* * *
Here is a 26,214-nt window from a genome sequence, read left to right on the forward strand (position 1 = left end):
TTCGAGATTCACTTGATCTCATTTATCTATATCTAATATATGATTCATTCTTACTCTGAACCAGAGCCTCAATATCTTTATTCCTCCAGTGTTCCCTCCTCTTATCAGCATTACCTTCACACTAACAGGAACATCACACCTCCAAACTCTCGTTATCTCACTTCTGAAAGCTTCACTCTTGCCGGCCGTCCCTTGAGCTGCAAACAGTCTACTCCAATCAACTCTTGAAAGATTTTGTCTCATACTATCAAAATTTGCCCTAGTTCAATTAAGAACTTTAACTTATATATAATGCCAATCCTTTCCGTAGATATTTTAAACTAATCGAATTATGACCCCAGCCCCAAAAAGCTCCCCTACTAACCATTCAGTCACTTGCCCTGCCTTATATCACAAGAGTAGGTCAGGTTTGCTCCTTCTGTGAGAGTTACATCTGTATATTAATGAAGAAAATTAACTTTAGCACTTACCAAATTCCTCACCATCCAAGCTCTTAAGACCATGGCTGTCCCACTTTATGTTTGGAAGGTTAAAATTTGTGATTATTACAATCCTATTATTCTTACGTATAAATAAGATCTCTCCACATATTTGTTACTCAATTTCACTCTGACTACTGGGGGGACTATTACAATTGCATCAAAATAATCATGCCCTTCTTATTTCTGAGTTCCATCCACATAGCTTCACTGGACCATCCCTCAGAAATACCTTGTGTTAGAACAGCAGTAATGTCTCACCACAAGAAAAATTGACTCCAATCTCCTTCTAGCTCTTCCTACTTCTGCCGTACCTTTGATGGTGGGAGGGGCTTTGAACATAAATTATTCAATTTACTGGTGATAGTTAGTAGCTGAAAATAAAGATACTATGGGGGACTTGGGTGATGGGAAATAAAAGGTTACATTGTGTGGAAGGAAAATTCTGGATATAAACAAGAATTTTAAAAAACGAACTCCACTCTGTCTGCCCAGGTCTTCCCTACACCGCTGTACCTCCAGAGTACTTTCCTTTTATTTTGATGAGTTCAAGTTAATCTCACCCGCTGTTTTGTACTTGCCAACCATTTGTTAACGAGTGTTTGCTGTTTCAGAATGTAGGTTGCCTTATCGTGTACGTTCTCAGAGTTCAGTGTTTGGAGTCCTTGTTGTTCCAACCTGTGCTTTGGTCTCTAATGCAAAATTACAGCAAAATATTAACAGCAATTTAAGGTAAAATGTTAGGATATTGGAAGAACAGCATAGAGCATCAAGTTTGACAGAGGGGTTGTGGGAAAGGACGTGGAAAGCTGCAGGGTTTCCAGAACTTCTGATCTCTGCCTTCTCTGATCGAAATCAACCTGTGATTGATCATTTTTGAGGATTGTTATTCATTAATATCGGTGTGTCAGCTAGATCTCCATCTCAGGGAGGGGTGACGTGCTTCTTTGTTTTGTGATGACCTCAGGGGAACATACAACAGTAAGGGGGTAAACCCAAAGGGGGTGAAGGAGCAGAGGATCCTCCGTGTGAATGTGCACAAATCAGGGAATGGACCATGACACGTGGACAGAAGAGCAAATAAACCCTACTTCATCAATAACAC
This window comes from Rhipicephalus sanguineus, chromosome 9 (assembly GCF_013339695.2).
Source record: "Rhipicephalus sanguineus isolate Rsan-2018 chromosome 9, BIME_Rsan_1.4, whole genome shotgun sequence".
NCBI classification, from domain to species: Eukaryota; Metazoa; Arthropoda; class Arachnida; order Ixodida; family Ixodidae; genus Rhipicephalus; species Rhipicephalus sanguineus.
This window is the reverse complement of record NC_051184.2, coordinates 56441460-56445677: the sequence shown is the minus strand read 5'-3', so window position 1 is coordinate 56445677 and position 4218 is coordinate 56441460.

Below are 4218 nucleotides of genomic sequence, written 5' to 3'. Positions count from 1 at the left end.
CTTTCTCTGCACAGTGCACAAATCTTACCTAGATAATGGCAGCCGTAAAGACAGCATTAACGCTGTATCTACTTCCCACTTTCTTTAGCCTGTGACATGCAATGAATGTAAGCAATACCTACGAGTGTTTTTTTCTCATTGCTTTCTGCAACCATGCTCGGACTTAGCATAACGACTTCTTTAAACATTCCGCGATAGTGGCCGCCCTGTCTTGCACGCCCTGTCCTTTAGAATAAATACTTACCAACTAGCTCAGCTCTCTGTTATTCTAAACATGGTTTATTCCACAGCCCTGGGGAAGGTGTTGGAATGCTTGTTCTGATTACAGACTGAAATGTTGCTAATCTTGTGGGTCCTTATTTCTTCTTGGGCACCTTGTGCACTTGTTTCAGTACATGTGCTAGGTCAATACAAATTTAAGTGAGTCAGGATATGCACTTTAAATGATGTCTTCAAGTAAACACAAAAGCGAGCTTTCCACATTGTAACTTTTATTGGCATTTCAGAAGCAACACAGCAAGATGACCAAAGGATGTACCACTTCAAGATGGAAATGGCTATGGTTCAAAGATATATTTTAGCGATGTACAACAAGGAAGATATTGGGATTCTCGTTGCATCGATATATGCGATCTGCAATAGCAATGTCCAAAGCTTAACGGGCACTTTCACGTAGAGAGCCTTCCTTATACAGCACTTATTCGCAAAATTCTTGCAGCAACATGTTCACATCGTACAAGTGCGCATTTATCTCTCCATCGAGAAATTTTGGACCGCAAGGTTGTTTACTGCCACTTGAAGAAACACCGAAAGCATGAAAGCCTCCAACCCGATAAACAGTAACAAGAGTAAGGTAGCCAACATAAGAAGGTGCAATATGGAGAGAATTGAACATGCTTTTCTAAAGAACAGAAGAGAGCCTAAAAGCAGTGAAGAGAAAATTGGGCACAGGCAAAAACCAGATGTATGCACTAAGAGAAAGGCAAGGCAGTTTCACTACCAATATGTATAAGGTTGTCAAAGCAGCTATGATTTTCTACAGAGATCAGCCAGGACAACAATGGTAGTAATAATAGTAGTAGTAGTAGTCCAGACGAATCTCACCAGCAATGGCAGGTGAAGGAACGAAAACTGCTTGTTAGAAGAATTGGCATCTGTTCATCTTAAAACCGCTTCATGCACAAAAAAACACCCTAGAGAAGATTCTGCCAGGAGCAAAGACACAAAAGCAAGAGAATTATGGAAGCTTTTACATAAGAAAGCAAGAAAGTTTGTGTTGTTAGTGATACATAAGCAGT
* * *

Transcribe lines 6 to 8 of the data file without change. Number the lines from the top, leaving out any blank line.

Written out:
This window is the reverse complement of record NC_051184.2, coordinates 56441460-56445677: the sequence shown is the minus strand read 5'-3', so window position 1 is coordinate 56445677 and position 4218 is coordinate 56441460.

Below are 4218 nucleotides of genomic sequence, written 5' to 3'. Positions count from 1 at the left end.
CTTTCTCTGCACAGTGCACAAATCTTACCTAGATAATGGCAGCCGTAAAGACAGCATTAACGCTGTATCTACTTCCCACTTTCTTTAGCCTGTGACATGCAATGAATGTAAGCAATACCTACGAGTGTTTTTTTCTCATTGCTTTCTGCAACCATGCTCGGACTTAGCATAACGACTTCTTTAAACATTCCGCGATAGTGGCCGCCCTGTCTTGCACGCCCTGTCCTTTAGAATAAATACTTACCAACTAGCTCAGCTCTCTGTTATTCTAAACATGGTTTATTCCACAGCCCTGGGGAAGGTGTTGGAATGCTTGTTCTGATTACAGACTGAAATGTTGCTAATCTTGTGGGTCCTTATTTCTTCTTGGGCACCTTGTGCACTTGTTTCAGTACATGTGCTAGGTCAATACAAATTTAAGTGAGTCAGGATATGCACTTTAAATGATGTCTTCAAGTAAACACAAAAGCGAGCTTTCCACATTGTAACTTTTATTGGCATTTCAGAAGCAACACAGCAAGATGACCAAAGGATGTACCACTTCAAGATGGAAATGGCTATGGTTCAAAGATATATTTTAGCGATGTACAACAAGGAAGATATTGGGATTCTCGTTGCATCGATATATGCGATCTGCAATAGCAATGTCCAAAGCTTAACGGGCACTTTCACGTAGAGAGCCTTCCTTATACAGCACTTATTCGCAAAATTCTTGCAGCAACATGTTCACATCGTACAAGTGCGCATTTATCTCTCCATCGAGAAATTTTGGACCGCAAGGTTGTTTACTGCCACTTGAAGAAACACCGAAAGCATGAAAGCCTCCAACCCGATAAACAGTAACAAGAGTAAGGTAGCCAACATAAGAAGGTGCAATATGGAGAGAATTGAACATGCTTTTCTAAAGAACAGAAGAGAGCCTAAAAGCAGTGAAGAGAAAATTGGGCACAGGCAAAAACCAGATGTATGCACTAAGAGAAAGGCAAGGCAGTTTCACTACCAATATGTATAAGGTTGTCAAAGCAGCTATGATTTTCTACAGAGATCAGCCAGGACAACAATGGTAGTAATAATAGTAGTAGTAGTAGTCCAGACGAATCTCACCAGCAATGGCAGGTGAAGGAACGAAAACTGCTTGTTAGAAGAATTGGCATCTGTTCATCTTAAAACCGCTTCATGCACAAAAAAACACCCTAGAGAAGATTCTGCCAGGAGCAAAGACACAAAAGCAAGAGAATTATGGAAGCTTTTACATAAGAAAGCAAGAAAGTTTGTGTTGTTAGTGATACATAAGCAGT